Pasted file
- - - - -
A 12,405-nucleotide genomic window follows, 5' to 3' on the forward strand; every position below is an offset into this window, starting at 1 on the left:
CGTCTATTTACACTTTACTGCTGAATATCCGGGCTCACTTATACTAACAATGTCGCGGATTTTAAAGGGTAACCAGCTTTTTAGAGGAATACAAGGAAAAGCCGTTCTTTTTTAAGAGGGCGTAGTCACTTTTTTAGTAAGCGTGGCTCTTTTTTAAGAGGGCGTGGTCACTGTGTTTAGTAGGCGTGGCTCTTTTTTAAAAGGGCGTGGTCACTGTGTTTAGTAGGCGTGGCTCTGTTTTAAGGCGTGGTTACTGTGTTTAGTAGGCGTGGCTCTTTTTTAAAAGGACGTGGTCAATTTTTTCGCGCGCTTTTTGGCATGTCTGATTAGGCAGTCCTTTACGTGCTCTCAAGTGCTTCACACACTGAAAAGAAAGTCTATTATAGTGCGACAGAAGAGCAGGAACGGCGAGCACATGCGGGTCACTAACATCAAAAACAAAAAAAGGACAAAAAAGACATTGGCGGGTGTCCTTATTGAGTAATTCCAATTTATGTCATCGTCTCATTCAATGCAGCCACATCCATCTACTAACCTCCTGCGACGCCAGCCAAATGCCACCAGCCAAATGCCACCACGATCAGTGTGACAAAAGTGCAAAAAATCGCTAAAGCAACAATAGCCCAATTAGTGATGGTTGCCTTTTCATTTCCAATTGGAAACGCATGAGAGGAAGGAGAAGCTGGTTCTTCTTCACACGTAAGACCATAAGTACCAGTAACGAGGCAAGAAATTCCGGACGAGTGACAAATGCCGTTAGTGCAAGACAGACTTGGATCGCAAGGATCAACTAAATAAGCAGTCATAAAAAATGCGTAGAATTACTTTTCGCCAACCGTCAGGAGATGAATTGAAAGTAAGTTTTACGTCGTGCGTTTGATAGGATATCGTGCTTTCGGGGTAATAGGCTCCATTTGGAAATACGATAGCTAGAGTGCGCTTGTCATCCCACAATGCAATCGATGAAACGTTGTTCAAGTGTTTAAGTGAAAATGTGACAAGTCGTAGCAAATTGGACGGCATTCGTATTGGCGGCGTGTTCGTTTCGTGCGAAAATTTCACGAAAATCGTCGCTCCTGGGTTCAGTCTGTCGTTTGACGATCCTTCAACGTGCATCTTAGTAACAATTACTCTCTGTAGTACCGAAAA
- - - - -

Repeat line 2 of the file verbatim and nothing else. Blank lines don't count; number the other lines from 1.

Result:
CGTCTATTTACACTTTACTGCTGAATATCCGGGCTCACTTATACTAACAATGTCGCGGATTTTAAAGGGTAACCAGCTTTTTAGAGGAATACAAGGAAAAGCCGTTCTTTTTTAAGAGGGCGTAGTCACTTTTTTAGTAAGCGTGGCTCTTTTTTAAGAGGGCGTGGTCACTGTGTTTAGTAGGCGTGGCTCTTTTTTAAAAGGGCGTGGTCACTGTGTTTAGTAGGCGTGGCTCTGTTTTAAGGCGTGGTTACTGTGTTTAGTAGGCGTGGCTCTTTTTTAAAAGGACGTGGTCAATTTTTTCGCGCGCTTTTTGGCATGTCTGATTAGGCAGTCCTTTACGTGCTCTCAAGTGCTTCACACACTGAAAAGAAAGTCTATTATAGTGCGACAGAAGAGCAGGAACGGCGAGCACATGCGGGTCACTAACATCAAAAACAAAAAAAGGACAAAAAAGACATTGGCGGGTGTCCTTATTGAGTAATTCCAATTTATGTCATCGTCTCATTCAATGCAGCCACATCCATCTACTAACCTCCTGCGACGCCAGCCAAATGCCACCAGCCAAATGCCACCACGATCAGTGTGACAAAAGTGCAAAAAATCGCTAAAGCAACAATAGCCCAATTAGTGATGGTTGCCTTTTCATTTCCAATTGGAAACGCATGAGAGGAAGGAGAAGCTGGTTCTTCTTCACACGTAAGACCATAAGTACCAGTAACGAGGCAAGAAATTCCGGACGAGTGACAAATGCCGTTAGTGCAAGACAGACTTGGATCGCAAGGATCAACTAAATAAGCAGTCATAAAAAATGCGTAGAATTACTTTTCGCCAACCGTCAGGAGATGAATTGAAAGTAAGTTTTACGTCGTGCGTTTGATAGGATATCGTGCTTTCGGGGTAATAGGCTCCATTTGGAAATACGATAGCTAGAGTGCGCTTGTCATCCCACAATGCAATCGATGAAACGTTGTTCAAGTGTTTAAGTGAAAATGTGACAAGTCGTAGCAAATTGGACGGCATTCGTATTGGCGGCGTGTTCGTTTCGTGCGAAAATTTCACGAAAATCGTCGCTCCTGGGTTCAGTCTGTCGTTTGACGATCCTTCAACGTGCATCTTAGTAACAATTACTCTCTGTAGTACCGAAAA